What is Love?

Not too long ago, someone asked me, "What is love?"

What a question!

When asked about the greatest commandment, Jesus replied that it is to love God with all your heart, mind, soul, and strength. He then said the second is to love your neighbor as yourself. (Matthew 22:36-41, Mark 12:28-13, Luke 10:25-28) All of the Law—that is, all of what was understood at the time as the instructions from God—hangs on these two principles, and both principles require love. In fact, they demand love. But what is love? That’s a challenging question.

Some might say that love is a chemical reaction in the brain and body, nothing more. Of course anybody who has loved another--be it a parent, spouse, child, or friend--knows that love is something more. And anybody that has ever loved another with no hope of gaining anything knows that there is no logical reason for love to be reduced to something of an instinctual biological reaction.

In addition, our society uses love to extreme degrees. One can say, "I love dark chocolate" and in the next breath say, "I love his wife."  To a teenage girl headed to junior prom, love means something substantially different than to the 85-year-old man standing beside the grave of his wife of 63 years.

Love is an interesting gift. It is spectacular and special. It connects us to one another in ways often unexplainable. There is nothing else in the world like love, which should not come as a surprise considering that John tells us that not only is love from God (1 John 7) but that God is himself love (1 John 8). In addition, Jesus taught his disciples that there is no greater love than one who lays his life down for his friends (John 15:13).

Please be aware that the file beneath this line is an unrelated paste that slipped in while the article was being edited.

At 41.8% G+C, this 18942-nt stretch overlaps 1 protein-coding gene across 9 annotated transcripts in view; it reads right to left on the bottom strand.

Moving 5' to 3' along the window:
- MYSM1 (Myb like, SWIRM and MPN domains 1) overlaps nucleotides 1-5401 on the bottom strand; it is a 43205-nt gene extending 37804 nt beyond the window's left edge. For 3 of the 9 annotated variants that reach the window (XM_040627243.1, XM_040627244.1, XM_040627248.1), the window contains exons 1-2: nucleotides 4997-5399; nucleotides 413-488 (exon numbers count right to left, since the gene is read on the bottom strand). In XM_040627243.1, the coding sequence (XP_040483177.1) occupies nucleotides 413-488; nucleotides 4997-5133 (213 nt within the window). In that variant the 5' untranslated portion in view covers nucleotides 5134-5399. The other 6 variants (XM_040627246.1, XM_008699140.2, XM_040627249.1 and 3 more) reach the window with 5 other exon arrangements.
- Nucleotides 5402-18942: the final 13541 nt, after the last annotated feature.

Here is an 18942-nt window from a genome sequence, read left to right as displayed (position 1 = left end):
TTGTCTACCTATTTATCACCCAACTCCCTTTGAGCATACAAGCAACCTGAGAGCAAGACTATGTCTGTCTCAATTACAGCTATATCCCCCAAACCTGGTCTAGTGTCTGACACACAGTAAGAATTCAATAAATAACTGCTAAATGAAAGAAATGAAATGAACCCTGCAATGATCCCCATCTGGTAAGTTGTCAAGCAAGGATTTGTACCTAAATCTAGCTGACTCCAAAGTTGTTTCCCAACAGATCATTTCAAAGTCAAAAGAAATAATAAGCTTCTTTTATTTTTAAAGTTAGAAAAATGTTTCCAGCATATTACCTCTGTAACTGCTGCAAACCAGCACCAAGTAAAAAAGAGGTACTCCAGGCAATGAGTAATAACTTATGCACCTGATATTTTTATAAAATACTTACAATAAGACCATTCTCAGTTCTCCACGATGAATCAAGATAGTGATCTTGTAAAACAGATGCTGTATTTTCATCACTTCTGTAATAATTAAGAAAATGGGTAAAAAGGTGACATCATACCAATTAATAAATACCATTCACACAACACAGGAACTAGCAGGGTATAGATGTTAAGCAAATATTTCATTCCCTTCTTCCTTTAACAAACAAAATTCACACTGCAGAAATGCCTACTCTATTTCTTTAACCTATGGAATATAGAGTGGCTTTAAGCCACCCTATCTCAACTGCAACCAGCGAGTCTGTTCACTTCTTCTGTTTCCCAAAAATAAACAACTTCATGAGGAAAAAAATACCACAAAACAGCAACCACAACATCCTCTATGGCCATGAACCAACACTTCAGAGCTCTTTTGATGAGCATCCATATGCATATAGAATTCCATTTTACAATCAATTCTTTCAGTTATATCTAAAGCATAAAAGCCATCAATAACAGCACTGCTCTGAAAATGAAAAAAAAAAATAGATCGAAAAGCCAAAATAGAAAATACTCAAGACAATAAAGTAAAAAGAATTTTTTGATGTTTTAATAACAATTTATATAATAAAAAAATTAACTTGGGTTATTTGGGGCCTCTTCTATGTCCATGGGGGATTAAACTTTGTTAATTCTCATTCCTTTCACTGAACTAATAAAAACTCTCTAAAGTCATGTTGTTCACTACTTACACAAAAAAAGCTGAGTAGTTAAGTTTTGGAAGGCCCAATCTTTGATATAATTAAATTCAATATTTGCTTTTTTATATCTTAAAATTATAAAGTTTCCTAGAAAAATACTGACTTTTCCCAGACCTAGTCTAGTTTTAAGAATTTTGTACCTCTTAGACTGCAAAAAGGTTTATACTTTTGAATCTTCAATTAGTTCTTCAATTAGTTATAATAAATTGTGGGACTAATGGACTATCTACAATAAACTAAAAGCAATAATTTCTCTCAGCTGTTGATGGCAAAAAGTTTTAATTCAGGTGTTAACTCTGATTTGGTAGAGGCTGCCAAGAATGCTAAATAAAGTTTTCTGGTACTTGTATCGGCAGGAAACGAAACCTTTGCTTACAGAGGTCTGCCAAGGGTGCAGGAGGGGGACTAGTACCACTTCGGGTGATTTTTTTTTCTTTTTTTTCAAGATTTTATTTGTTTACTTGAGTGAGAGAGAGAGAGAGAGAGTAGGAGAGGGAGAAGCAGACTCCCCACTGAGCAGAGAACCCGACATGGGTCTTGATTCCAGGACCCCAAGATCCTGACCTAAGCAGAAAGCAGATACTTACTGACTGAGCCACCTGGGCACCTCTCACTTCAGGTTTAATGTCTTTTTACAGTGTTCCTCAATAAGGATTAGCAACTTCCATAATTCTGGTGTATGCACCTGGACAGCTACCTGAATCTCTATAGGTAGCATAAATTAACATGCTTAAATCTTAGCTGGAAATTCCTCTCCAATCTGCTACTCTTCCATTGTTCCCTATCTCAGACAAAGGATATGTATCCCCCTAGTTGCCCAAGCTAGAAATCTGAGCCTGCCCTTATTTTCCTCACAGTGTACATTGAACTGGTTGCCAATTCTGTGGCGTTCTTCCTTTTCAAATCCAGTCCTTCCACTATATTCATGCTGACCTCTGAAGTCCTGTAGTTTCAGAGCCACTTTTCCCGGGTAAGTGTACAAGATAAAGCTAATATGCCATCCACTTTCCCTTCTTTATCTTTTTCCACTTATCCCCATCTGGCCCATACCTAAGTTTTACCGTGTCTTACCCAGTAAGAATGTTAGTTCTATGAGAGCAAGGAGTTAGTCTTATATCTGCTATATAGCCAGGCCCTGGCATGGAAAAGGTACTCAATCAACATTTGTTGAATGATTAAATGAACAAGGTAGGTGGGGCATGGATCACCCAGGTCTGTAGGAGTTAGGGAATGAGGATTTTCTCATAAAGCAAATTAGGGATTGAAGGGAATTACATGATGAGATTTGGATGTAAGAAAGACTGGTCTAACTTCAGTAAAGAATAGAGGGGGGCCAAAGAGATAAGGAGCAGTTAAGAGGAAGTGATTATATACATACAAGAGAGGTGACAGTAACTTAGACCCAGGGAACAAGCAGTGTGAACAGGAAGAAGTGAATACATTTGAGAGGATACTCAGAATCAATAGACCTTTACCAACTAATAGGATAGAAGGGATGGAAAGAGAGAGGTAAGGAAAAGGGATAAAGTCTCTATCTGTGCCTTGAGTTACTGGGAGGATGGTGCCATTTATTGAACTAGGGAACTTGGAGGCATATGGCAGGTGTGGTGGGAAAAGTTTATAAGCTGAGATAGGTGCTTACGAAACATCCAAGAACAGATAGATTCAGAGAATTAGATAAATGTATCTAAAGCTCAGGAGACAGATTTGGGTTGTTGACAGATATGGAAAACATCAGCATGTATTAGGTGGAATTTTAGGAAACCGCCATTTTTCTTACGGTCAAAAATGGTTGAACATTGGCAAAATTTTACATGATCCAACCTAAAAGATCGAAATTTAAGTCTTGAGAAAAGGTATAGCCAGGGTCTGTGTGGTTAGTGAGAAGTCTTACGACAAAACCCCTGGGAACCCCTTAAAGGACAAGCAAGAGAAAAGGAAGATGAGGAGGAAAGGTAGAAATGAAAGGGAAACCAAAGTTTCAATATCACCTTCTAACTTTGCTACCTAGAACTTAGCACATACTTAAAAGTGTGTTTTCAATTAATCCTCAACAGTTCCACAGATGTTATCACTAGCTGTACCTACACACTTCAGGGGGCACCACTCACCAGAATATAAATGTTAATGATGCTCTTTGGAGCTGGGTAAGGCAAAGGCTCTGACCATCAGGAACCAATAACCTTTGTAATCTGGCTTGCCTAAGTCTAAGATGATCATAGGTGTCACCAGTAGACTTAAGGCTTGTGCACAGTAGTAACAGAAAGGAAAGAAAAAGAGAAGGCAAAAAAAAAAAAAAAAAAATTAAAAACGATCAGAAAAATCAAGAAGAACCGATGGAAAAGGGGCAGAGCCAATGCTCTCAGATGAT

Love is complex and for many, this answer will not suffice.  Too often people have a picture of love as some kind of euphoric feeling they get from having that one and only special someone in their lives.  But this picture is not really correct because it's selfish.  This picture of love is about a person wanting to be loved and getting something from it. No, love is something more.  It's not selfish and it's not about getting.  Love is an action word.  It is a relationship.  I've even heard it said that love is a verb.  So no matter how people try to explain love, I find it's best to turn to the Bible because where we see Jesus (in any book of the Bible), love will always be nearby.

*Photo by Stephen Poff is registered under a creative commons license.